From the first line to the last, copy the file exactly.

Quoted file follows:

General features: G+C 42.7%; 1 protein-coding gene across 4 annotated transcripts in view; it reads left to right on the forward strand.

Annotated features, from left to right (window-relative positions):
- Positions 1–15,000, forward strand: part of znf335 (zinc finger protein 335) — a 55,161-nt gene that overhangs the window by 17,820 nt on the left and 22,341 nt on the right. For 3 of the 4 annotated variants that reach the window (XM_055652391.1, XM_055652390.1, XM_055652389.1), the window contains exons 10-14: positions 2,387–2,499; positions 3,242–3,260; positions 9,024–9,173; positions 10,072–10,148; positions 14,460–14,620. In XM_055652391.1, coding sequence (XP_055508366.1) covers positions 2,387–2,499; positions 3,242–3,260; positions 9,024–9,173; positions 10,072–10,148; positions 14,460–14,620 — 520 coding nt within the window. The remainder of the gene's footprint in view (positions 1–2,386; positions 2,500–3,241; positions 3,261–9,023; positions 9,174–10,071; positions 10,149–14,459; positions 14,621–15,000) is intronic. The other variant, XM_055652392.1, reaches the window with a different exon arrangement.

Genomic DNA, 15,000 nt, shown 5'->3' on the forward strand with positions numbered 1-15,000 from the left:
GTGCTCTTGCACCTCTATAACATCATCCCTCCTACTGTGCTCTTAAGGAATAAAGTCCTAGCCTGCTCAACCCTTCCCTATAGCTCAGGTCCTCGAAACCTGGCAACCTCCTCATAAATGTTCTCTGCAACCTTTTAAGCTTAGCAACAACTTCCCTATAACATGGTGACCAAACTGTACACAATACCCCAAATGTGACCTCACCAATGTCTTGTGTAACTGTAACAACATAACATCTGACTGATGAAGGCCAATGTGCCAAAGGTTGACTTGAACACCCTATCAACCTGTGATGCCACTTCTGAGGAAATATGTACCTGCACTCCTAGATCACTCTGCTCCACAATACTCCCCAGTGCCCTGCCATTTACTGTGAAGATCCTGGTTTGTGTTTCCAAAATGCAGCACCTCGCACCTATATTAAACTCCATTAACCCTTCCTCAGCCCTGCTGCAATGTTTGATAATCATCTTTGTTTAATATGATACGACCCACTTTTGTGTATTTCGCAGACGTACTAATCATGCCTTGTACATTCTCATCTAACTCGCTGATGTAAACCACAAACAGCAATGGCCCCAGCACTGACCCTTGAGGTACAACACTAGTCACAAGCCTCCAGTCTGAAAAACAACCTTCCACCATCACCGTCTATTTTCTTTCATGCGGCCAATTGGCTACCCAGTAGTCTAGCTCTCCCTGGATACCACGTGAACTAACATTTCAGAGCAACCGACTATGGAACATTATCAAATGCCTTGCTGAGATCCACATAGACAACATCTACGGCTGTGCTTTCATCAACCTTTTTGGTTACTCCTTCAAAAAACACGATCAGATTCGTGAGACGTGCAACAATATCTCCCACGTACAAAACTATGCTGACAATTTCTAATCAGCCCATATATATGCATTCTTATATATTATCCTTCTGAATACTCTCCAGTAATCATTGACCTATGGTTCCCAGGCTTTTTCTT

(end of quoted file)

General features: G+C 42.7%; 1 protein-coding gene across 4 annotated transcripts in view; it reads left to right on the forward strand.

Annotated features, from left to right (window-relative positions):
- Positions 1–15,000, forward strand: part of znf335 (zinc finger protein 335) — a 55,161-nt gene that overhangs the window by 17,820 nt on the left and 22,341 nt on the right. For 3 of the 4 annotated variants that reach the window (XM_055652391.1, XM_055652390.1, XM_055652389.1), the window contains exons 10-14: positions 2,387–2,499; positions 3,242–3,260; positions 9,024–9,173; positions 10,072–10,148; positions 14,460–14,620. In XM_055652391.1, coding sequence (XP_055508366.1) covers positions 2,387–2,499; positions 3,242–3,260; positions 9,024–9,173; positions 10,072–10,148; positions 14,460–14,620 — 520 coding nt within the window. The remainder of the gene's footprint in view (positions 1–2,386; positions 2,500–3,241; positions 3,261–9,023; positions 9,174–10,071; positions 10,149–14,459; positions 14,621–15,000) is intronic. The other variant, XM_055652392.1, reaches the window with a different exon arrangement.

Genomic DNA, 15,000 nt, shown 5'->3' on the forward strand with positions numbered 1-15,000 from the left:
GTGCTCTTGCACCTCTATAACATCATCCCTCCTACTGTGCTCTTAAGGAATAAAGTCCTAGCCTGCTCAACCCTTCCCTATAGCTCAGGTCCTCGAAACCTGGCAACCTCCTCATAAATGTTCTCTGCAACCTTTTAAGCTTAGCAACAACTTCCCTATAACATGGTGACCAAACTGTACACAATACCCCAAATGTGACCTCACCAATGTCTTGTGTAACTGTAACAACATAACATCTGACTGATGAAGGCCAATGTGCCAAAGGTTGACTTGAACACCCTATCAACCTGTGATGCCACTTCTGAGGAAATATGTACCTGCACTCCTAGATCACTCTGCTCCACAATACTCCCCAGTGCCCTGCCATTTACTGTGAAGATCCTGGTTTGTGTTTCCAAAATGCAGCACCTCGCACCTATATTAAACTCCATTAACCCTTCCTCAGCCCTGCTGCAATGTTTGATAATCATCTTTGTTTAATATGATACGACCCACTTTTGTGTATTTCGCAGACGTACTAATCATGCCTTGTACATTCTCATCTAACTCGCTGATGTAAACCACAAACAGCAATGGCCCCAGCACTGACCCTTGAGGTACAACACTAGTCACAAGCCTCCAGTCTGAAAAACAACCTTCCACCATCACCGTCTATTTTCTTTCATGCGGCCAATTGGCTACCCAGTAGTCTAGCTCTCCCTGGATACCACGTGAACTAACATTTCAGAGCAACCGACTATGGAACATTATCAAATGCCTTGCTGAGATCCACATAGACAACATCTACGGCTGTGCTTTCATCAACCTTTTTGGTTACTCCTTCAAAAAACACGATCAGATTCGTGAGACGTGCAACAATATCTCCCACGTACAAAACTATGCTGACAATTTCTAATCAGCCCATATATATGCATTCTTATATATTATCCTTCTGAATACTCTCCAGTAATCATTGACCTATGGTTCCCAGGCTTTTTCTT